Veggies and Composting in Spring
We have been working hard in our veggie gardens, getting them looking beautiful for our Forage, Harvest and Feast courses and as tasty as possible for us to eat from everyday – its a real working garden. Baby girl knows that if she find a packet and puts on her boots, she can get a tasty snack. “Peas!” she shouts, banging on the door. Its one of her first words. “More!” is another one.Snack time!Here is our rich, warm compost pile. When it gets turned over, you can see the steam billowing out.
Its beautiful. But its hard work. It’s really like having another pet.
You have to feed it and make sure it doesn’t get too hot or too cold and that it gets enough nutrients and oxygen. The optimum temperature for a compost pile is about 60 degrees so that the pathogens and weed seeds are inactivated. It gets nice and cosy like this because of all the microorganisms eating away at the degradable matter. Id love to finish off a stew or even a pot of rice in there one day!
But if you have a big old dry compost heap, it can even catch on fire in hot weather – seriously.
If it gets too cold, it will slow down the composting process and stop it doing its job. If it gets too hot, the poor little microbes die. We definitely don’t want that to happen, so we have to turn over the compost pile regularly. And if the compost doesn’t get enough nutrients or air it wont work either.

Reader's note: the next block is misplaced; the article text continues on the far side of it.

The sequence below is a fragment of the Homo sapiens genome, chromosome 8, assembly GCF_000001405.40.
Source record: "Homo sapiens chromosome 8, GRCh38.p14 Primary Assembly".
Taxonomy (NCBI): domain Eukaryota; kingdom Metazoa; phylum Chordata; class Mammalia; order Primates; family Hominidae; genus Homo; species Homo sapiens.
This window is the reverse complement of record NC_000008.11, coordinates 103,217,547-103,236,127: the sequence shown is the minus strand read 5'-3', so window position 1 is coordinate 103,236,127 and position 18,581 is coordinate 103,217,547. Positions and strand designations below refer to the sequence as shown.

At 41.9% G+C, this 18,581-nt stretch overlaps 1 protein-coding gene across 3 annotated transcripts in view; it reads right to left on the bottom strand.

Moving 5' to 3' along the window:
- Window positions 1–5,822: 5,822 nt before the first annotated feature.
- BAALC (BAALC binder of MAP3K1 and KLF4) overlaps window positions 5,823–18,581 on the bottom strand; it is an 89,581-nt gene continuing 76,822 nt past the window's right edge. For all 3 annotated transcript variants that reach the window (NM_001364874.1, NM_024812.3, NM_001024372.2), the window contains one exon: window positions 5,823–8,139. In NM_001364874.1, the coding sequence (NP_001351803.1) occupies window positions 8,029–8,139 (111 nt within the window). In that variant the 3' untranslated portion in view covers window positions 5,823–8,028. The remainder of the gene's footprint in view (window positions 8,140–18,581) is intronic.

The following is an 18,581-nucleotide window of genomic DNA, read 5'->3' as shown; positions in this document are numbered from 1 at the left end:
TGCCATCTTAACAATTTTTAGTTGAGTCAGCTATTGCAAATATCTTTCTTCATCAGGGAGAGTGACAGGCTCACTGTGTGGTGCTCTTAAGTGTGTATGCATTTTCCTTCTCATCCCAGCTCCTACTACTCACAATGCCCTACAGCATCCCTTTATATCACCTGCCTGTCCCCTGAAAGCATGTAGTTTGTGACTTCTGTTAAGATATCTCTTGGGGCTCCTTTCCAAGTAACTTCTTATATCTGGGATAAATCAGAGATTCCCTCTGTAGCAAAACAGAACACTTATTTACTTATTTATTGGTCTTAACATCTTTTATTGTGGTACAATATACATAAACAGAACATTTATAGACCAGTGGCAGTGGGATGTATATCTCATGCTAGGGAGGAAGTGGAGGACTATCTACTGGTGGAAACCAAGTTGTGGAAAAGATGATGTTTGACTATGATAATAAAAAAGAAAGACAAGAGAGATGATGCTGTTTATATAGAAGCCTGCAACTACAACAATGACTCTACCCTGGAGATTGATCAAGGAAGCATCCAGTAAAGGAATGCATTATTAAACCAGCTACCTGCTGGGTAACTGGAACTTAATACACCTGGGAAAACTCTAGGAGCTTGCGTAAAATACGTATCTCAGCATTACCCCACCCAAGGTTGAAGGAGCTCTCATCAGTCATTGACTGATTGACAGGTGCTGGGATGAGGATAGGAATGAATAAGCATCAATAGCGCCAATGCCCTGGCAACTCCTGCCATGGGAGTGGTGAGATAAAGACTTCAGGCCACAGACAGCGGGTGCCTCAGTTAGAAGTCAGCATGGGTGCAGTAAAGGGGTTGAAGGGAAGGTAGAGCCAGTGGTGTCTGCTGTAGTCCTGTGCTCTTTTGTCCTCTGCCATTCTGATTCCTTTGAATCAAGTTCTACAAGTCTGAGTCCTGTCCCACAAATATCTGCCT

I could go on for ever. There is so much more. But I don’t want to bore you with a big pile of know-you-know-what.
How many recipes have you got in your head now? I just have to see plants, any edible plants, and my mouth starts drooling with all the recipes going through my mind. You know the Matrix movie with all those green numbers and letters whizzing down the screen? It’s like that in my mind, except those numbers are all plant combos and recipes. Totally normal.
Posted on October 22, 2013, in Compost, Farm, Food, Foraging course, Fynbos, Fynbos flavours, Good Hope Gardens Nursery, Indigenous edibles, Kids food, Organic vegetables, Photos, Planting, Spring, Spring flowers, Vegetable garden, Vegetables and tagged compost, compost pile, Fynbos, Garden veg, gardens, Good Hope Gardens Nursery, kids, kids veggie garden, Kind protea, Peas, Photos, plants, Protea cyneroides, springtime, vegetables, veggie garden. Bookmark the permalink. Leave a comment.